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The Buffalo shooting and the tangled roots of hate | Columbia Journalism Review

Kat Massey was a visible figure in Buffalo, New York. A longtime civil rights advocate who was active in various local causes, she also contributed articles to the Criterion and the Challenger, two Black newspapers in the city, the latter of which was founded in 1963 to, in its own words, offer the African-American community “a real alternative to an otherwise negative and hostile White press.” Massey wrote for the Challenger about issues including education and drugs. She also wrote about gun policy. A year ago this month, she sent a letter to the Buffalo News (something she did frequently) decrying “gut-wrenching” gun violence in the city and urging federal action, including a clampdown that would stop out-of-state gun trafficking.

On Saturday, a white gunman clad in combat gear drove for several hours to a Tops supermarket in a predominantly Black Buffalo neighborhood and opened fire, killing ten people—all of them Black—and wounding three others. The victims included Roberta Drury, a thirty-two-year-old woman who had gone out to buy dinner supplies, and Aaron Salter Jr., a fifty-five-year-old retired local cop whose bravery had been hailed on several occasions by the News, and who had since taken a job as a security guard at Tops. Their number also included Massey.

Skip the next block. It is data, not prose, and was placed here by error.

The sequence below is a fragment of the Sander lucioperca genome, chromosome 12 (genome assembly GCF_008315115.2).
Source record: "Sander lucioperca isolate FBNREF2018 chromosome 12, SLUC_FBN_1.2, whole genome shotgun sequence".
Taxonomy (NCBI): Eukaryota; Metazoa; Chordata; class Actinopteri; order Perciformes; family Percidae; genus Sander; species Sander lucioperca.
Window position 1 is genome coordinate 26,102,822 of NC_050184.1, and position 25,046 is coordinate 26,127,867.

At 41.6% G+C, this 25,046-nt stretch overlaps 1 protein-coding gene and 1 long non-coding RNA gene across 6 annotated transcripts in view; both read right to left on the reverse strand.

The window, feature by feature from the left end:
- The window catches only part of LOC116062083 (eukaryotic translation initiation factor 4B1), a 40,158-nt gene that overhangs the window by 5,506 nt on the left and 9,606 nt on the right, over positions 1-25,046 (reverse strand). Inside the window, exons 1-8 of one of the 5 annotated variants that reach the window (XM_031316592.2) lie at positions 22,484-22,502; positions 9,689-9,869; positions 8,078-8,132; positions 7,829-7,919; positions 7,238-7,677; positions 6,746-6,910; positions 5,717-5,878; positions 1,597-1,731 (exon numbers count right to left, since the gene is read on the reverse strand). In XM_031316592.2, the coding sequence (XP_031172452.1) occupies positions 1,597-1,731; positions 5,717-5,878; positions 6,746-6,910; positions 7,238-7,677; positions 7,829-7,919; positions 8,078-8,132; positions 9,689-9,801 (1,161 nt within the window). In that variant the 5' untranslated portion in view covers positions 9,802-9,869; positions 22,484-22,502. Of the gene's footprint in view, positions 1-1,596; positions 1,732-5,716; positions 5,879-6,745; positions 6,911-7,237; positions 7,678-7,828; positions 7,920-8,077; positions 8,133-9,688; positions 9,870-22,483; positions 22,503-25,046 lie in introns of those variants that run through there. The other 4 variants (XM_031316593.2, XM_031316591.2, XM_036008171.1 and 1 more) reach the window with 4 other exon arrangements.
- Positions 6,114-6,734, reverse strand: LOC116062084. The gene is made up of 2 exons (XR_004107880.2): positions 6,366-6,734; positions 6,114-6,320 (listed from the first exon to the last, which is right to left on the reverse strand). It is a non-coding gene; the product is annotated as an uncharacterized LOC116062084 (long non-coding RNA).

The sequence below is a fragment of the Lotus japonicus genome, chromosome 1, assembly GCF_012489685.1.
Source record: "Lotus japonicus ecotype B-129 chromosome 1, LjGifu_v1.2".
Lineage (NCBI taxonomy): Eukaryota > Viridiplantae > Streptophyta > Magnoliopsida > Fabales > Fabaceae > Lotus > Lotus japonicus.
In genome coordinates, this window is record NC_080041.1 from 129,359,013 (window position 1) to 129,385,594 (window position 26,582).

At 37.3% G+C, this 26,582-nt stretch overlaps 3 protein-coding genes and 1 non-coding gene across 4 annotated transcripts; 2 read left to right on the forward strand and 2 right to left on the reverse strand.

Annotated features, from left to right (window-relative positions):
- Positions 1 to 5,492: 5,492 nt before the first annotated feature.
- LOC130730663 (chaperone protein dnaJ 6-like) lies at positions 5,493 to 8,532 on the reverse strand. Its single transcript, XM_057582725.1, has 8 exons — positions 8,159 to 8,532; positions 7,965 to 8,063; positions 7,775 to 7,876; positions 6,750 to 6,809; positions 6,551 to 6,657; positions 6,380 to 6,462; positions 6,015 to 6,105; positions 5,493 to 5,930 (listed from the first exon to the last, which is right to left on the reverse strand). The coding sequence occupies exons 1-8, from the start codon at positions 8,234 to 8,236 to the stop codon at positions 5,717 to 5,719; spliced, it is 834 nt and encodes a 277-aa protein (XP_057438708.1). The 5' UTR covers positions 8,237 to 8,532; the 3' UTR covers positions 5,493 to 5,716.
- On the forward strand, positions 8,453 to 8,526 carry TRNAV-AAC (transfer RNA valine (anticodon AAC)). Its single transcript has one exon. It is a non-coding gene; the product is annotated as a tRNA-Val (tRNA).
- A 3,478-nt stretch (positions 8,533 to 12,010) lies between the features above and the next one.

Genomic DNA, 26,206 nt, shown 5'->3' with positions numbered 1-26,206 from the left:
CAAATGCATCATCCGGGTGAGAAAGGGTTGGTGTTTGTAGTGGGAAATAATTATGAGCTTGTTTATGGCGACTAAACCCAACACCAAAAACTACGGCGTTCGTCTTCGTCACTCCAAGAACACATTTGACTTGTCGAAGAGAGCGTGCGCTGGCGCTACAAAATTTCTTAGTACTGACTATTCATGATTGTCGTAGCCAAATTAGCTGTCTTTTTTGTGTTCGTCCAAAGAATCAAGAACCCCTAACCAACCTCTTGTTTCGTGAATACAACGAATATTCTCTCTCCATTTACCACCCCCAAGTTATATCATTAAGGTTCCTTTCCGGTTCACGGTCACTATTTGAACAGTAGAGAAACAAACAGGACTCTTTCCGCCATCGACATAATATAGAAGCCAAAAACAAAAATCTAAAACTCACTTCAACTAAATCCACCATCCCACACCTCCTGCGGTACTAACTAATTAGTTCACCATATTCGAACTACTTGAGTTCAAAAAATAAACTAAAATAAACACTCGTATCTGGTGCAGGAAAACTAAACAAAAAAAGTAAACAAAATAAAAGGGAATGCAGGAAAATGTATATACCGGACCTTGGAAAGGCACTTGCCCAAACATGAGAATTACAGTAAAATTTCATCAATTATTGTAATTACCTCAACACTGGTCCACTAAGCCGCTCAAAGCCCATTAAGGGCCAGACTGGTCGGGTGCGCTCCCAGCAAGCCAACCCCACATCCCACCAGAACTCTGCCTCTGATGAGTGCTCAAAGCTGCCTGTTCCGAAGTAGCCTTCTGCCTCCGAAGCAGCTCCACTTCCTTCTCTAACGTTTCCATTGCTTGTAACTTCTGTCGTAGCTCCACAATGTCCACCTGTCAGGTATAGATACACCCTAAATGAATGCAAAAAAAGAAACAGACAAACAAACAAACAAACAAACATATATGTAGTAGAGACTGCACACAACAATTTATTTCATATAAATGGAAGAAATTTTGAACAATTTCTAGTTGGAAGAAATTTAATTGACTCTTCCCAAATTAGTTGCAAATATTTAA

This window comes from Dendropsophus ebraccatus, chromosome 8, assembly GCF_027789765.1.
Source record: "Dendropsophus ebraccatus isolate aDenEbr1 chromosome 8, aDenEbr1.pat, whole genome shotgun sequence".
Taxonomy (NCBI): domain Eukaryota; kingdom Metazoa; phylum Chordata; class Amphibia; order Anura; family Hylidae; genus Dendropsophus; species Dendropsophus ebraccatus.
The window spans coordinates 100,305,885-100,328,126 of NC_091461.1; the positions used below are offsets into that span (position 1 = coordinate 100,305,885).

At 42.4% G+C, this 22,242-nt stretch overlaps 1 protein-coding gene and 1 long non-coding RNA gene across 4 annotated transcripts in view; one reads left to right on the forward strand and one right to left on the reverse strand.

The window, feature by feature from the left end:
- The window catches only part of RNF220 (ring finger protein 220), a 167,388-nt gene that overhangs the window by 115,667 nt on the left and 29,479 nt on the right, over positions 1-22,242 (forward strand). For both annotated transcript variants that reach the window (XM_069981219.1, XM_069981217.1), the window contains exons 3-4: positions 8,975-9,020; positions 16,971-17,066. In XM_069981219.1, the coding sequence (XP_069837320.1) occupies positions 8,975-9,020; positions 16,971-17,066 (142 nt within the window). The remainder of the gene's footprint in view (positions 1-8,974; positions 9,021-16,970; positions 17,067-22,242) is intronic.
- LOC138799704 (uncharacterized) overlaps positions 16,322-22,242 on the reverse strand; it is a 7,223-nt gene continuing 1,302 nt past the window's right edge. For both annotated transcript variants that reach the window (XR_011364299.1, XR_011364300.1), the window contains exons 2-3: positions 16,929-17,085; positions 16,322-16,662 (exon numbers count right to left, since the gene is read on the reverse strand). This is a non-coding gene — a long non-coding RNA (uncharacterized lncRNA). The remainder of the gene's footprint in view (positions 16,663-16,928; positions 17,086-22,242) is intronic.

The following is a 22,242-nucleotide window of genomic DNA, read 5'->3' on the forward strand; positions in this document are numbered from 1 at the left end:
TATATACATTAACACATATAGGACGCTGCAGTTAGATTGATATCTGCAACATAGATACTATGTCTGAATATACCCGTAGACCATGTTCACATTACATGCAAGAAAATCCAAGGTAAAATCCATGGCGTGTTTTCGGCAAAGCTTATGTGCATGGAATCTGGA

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Source: The Buffalo shooting and the tangled roots of hate | Columbia Journalism Review

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